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[This post is authored by Ben Green, who has kindly "guest blogged" this week's "open problem of the week". - T.]

In an earlier blog post Terry discussed Freiman’s theorem. The name of Freiman is attached to a growing body of theorems which take some rather “combinatorial” hypothesis, such that the sumset |A+A| of some set A is small, and deduce from it rather “algebraic” information (such that A is contained in a subspace or a grid).

The easiest place to talk about Freiman’s theorem is in the finite field model {\Bbb F}_2^n (see my survey article on this subject for a full discussion). Here it was shown by Ruzsa that if |A+A| is at most K |A| then A is contained in a subspace of size no more than about 2^{K^4}|A|. The exponent has been improved a few times since Ruzsa’s paper, the best result currently in print being due to Sanders, who obtains an upper bound of 2^{K^{3/2}\log K}|A|. Terry and I are in the process of writing a paper which obtains 2^{2K + o(K)}|A|, which is best possible in view of the example A := \{e_1,...,e_m\} where m := 2K + O(1); this set has doubling roughly K but is not contained in a subspace of dimension smaller than 2K.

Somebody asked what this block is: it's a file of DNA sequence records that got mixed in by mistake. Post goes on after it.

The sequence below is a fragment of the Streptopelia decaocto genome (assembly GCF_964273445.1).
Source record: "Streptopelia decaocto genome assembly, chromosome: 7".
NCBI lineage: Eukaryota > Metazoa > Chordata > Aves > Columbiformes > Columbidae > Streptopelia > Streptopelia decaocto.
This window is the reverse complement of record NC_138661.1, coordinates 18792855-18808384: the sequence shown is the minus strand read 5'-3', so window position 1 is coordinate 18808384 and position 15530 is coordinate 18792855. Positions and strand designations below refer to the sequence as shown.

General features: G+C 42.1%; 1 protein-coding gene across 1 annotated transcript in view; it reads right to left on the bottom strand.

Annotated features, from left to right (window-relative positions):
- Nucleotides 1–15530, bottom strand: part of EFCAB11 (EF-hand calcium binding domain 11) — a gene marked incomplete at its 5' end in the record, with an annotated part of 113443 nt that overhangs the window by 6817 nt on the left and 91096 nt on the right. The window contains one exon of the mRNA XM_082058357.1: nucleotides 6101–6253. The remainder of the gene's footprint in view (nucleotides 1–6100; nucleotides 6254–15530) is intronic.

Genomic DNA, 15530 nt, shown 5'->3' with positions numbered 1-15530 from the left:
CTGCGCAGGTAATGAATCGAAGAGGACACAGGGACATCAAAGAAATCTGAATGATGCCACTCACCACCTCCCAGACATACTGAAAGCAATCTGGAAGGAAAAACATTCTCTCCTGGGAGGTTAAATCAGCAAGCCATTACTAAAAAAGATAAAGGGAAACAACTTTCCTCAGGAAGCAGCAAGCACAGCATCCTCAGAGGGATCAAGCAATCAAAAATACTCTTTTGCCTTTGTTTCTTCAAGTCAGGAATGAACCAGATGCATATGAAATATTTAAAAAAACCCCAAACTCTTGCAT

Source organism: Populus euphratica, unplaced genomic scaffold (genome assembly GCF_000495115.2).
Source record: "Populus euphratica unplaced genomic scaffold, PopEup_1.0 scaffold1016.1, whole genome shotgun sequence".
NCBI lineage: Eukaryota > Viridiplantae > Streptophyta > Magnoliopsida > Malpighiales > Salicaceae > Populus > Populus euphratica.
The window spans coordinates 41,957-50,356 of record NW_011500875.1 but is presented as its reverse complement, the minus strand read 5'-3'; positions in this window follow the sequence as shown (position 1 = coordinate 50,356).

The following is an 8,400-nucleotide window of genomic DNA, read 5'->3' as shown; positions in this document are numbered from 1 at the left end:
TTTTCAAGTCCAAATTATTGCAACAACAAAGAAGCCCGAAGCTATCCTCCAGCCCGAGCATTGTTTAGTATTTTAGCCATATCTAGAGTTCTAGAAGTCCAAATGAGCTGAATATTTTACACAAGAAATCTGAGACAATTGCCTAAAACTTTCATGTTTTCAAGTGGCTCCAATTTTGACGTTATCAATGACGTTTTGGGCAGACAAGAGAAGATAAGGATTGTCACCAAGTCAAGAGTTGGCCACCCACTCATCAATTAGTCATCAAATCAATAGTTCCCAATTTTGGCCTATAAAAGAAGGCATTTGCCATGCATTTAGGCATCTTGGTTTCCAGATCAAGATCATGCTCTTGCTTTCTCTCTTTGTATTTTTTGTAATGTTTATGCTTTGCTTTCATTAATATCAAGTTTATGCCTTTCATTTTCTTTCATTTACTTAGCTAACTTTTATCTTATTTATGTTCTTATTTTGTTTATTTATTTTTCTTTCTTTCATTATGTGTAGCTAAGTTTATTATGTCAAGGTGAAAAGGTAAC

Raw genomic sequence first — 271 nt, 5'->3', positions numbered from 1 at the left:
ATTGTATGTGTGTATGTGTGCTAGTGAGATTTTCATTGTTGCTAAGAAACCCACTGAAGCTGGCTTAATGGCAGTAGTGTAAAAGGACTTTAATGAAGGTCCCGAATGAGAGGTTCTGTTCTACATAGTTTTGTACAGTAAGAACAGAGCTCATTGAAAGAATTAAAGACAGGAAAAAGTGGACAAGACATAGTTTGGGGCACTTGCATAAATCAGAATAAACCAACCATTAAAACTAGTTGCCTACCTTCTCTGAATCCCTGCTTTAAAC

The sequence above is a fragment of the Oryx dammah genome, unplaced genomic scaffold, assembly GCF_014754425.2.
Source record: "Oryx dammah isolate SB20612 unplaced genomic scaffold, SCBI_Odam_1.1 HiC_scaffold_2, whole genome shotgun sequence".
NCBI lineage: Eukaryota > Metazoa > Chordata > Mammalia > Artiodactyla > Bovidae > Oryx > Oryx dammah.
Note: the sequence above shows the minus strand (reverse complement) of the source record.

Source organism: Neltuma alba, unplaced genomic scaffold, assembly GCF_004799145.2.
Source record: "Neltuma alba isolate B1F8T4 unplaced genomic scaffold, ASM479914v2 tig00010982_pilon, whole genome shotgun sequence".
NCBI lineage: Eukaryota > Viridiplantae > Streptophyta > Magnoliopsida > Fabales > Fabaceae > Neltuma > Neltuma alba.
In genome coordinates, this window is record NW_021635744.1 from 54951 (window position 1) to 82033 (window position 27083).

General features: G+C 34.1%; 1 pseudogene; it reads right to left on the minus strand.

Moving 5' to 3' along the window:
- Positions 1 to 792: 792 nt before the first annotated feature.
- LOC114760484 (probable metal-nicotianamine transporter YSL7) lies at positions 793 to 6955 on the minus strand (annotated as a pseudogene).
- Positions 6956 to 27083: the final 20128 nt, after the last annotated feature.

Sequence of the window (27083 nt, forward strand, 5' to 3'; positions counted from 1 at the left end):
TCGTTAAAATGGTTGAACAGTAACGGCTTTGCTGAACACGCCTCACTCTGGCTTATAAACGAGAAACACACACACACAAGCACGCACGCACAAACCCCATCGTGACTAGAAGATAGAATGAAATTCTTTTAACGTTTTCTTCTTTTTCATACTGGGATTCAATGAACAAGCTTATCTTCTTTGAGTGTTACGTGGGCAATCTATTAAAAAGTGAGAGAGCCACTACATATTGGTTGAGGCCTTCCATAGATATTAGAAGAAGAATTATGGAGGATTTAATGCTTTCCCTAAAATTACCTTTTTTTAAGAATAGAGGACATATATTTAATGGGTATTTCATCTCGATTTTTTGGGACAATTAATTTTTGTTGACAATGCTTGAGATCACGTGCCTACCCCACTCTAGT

This result has an air of finality (except for the true nature of the o(K) term, which represents an interesting open problem). This is something of an illusion, however. Even using this theorem, one loses an exponential every time one tries to transition between “combinatorial” structure and “algebraic” structure and back again. Indeed if one knows that A is contained in a subspace of size 2^{2K}|A| then the strongest assertion one can make about the doubling of A is that it is at most 2^{2K}.

The Polynomial Freiman-Ruzsa conjecture (PFR), in {\Bbb F}_2^n, hypothesises a more precise structure theorem for sets with small doubling. Using this
conjecture, one may flit back and forth between combinatorial and algebraic structure with only polynomial losses. Ruzsa attributes the conjecture to
Marton: it states that if A has doubling at most K then A is contained in the union of K^{O(1)} translates of some subspace H of size at most |A|.

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